Staggered reserve cuts to free up P1T in cash by 2023
Monetary regulators may reduce the amount of cash banks are required to hold by as much as two percentage points each year which, if implemented without interruption, will free up almost P1 trillion in idle funds by the end of the term of Bangko Sentral ng Pilipinas Governor Nestor Espenilla Jr.
The BSP chief believes these funds — which regulations require to be kept immobilized in bank vaults both as a source of emergency liquidity and a monetary control tool — constitute an indirect tax on the financial system which can be better used to fund the needs of the country’s growing economy.
In a text message to the Inquirer, Espenilla said he envisioned a 200-basis point yearly reduction in banks reserve requirements over the rest of his six-year term as the country’s chief monetary regulator, but stressed that this schedule was not set in stone.
“If you start at 20 percent reserve requirement ratio and assume [a reduction of] 200 basis points per year over a six-year term, then that takes us to single digit territory over the medium term,” he said.
At this proposed pace, Espenilla will have reduced banks’ reserve requirements to a mere 8 percent of their total deposits by the time his term ends in 2023. Each one percentage point cut releases an estimated P90 billion into the financial system, which banks can use for loans that, in turn, can spur economic growth.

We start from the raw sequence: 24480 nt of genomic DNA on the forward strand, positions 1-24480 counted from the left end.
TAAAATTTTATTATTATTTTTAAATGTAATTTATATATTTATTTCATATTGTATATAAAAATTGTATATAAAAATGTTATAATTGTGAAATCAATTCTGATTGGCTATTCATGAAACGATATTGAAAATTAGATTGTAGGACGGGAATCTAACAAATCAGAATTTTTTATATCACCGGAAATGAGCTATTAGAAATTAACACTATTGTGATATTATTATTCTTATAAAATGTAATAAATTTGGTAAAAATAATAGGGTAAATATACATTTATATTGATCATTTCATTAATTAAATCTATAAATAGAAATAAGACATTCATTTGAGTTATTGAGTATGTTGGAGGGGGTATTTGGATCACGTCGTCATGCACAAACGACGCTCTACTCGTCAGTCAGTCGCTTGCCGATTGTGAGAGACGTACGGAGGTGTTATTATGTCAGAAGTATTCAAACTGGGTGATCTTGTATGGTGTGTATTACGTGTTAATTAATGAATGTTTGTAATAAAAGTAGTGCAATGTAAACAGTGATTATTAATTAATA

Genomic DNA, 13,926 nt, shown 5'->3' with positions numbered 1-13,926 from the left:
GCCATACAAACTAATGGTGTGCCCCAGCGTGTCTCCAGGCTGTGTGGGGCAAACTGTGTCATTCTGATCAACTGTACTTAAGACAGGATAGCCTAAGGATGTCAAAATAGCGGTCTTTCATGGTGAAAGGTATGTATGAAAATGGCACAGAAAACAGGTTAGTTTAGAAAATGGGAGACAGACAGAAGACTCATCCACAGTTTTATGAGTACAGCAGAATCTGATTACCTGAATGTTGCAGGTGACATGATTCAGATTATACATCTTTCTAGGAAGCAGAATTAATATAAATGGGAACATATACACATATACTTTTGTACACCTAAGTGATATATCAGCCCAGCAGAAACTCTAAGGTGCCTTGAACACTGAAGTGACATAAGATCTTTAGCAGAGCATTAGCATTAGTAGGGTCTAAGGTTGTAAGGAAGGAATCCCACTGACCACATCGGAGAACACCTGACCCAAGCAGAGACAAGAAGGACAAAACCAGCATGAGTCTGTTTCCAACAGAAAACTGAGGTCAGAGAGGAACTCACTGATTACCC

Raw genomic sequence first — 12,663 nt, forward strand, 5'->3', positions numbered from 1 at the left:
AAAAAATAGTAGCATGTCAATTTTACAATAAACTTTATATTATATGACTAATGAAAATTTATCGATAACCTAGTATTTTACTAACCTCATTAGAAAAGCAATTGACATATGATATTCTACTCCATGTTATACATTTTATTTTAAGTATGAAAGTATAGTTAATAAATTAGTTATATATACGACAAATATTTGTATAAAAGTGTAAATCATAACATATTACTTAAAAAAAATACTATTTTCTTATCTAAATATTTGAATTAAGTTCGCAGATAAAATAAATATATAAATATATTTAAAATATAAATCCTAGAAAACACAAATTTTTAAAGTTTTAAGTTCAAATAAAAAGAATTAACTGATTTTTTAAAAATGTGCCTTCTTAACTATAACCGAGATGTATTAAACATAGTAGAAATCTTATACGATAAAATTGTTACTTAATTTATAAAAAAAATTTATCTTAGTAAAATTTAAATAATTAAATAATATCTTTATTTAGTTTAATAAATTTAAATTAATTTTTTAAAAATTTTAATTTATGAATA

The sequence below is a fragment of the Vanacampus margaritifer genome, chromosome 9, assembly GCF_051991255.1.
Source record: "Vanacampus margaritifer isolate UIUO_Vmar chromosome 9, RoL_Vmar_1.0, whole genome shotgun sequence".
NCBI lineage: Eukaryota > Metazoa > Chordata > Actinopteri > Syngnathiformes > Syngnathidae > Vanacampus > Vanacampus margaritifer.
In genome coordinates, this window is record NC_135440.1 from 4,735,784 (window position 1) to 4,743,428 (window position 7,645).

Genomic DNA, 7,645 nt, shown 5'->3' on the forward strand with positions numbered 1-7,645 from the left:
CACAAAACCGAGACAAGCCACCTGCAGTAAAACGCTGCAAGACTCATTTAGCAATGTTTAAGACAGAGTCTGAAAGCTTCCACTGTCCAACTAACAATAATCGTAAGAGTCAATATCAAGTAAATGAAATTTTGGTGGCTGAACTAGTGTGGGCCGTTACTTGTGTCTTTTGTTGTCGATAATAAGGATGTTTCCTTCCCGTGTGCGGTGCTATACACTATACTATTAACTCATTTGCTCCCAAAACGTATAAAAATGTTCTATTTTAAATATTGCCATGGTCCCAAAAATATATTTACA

The BSP cut the bank reserve requirements earlier this year in two one percentage- point moves, bringing the total down to 18 percent. Despite this, the reserve requirement on Philippine banks is still one of the highest in the world.
“Of course, the 200-basis point reduction per year is not a hard commitment,” the BSP chief said. “There should be room for some flexibility because there’s always the element of uncertainty and we need to adapt.”
Espenilla recently declared a temporary halt to the reserve requirement cuts for the rest of the year, saying this particular drive to reform the local financial system will resume once the country’s five-year-high inflation rate stabilizes in 2019.
This decision was lauded by the International Monetary Fund which noted the possibility of “communications issues” arising from any simultaneous move to release more funds into the economy while trying to quell inflationary pressures by raising interest rates.
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